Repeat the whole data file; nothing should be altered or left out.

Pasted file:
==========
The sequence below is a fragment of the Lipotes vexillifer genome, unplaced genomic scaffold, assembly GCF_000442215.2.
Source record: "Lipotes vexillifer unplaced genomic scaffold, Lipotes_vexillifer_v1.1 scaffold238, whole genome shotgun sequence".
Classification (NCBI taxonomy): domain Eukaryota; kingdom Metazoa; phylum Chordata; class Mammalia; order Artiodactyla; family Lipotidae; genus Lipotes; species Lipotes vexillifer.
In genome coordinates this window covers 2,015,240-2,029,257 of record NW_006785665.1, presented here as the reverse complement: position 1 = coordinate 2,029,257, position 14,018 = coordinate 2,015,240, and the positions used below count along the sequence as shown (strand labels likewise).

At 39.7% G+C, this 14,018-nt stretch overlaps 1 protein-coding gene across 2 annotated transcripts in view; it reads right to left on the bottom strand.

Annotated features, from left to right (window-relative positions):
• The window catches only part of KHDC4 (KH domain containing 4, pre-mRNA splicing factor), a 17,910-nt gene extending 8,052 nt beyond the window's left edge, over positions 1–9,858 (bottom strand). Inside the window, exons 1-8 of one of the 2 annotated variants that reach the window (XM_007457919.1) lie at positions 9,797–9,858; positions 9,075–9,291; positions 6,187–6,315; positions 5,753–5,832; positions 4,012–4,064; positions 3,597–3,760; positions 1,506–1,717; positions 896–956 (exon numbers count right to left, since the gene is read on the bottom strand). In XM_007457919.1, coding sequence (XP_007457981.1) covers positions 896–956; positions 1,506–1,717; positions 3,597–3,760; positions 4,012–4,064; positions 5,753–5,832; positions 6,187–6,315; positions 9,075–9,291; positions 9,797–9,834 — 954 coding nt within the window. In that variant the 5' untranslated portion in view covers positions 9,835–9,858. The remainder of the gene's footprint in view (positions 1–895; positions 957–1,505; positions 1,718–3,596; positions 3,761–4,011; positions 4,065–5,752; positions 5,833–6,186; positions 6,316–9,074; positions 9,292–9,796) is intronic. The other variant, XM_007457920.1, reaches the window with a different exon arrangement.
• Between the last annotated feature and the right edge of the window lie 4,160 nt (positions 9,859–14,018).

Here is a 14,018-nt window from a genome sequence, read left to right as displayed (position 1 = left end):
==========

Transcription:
The sequence below is a fragment of the Lipotes vexillifer genome, unplaced genomic scaffold, assembly GCF_000442215.2.
Source record: "Lipotes vexillifer unplaced genomic scaffold, Lipotes_vexillifer_v1.1 scaffold238, whole genome shotgun sequence".
Classification (NCBI taxonomy): domain Eukaryota; kingdom Metazoa; phylum Chordata; class Mammalia; order Artiodactyla; family Lipotidae; genus Lipotes; species Lipotes vexillifer.
In genome coordinates this window covers 2,015,240-2,029,257 of record NW_006785665.1, presented here as the reverse complement: position 1 = coordinate 2,029,257, position 14,018 = coordinate 2,015,240, and the positions used below count along the sequence as shown (strand labels likewise).

At 39.7% G+C, this 14,018-nt stretch overlaps 1 protein-coding gene across 2 annotated transcripts in view; it reads right to left on the bottom strand.

Annotated features, from left to right (window-relative positions):
• The window catches only part of KHDC4 (KH domain containing 4, pre-mRNA splicing factor), a 17,910-nt gene extending 8,052 nt beyond the window's left edge, over positions 1–9,858 (bottom strand). Inside the window, exons 1-8 of one of the 2 annotated variants that reach the window (XM_007457919.1) lie at positions 9,797–9,858; positions 9,075–9,291; positions 6,187–6,315; positions 5,753–5,832; positions 4,012–4,064; positions 3,597–3,760; positions 1,506–1,717; positions 896–956 (exon numbers count right to left, since the gene is read on the bottom strand). In XM_007457919.1, coding sequence (XP_007457981.1) covers positions 896–956; positions 1,506–1,717; positions 3,597–3,760; positions 4,012–4,064; positions 5,753–5,832; positions 6,187–6,315; positions 9,075–9,291; positions 9,797–9,834 — 954 coding nt within the window. In that variant the 5' untranslated portion in view covers positions 9,835–9,858. The remainder of the gene's footprint in view (positions 1–895; positions 957–1,505; positions 1,718–3,596; positions 3,761–4,011; positions 4,065–5,752; positions 5,833–6,186; positions 6,316–9,074; positions 9,292–9,796) is intronic. The other variant, XM_007457920.1, reaches the window with a different exon arrangement.
• Between the last annotated feature and the right edge of the window lie 4,160 nt (positions 9,859–14,018).

Here is a 14,018-nt window from a genome sequence, read left to right as displayed (position 1 = left end):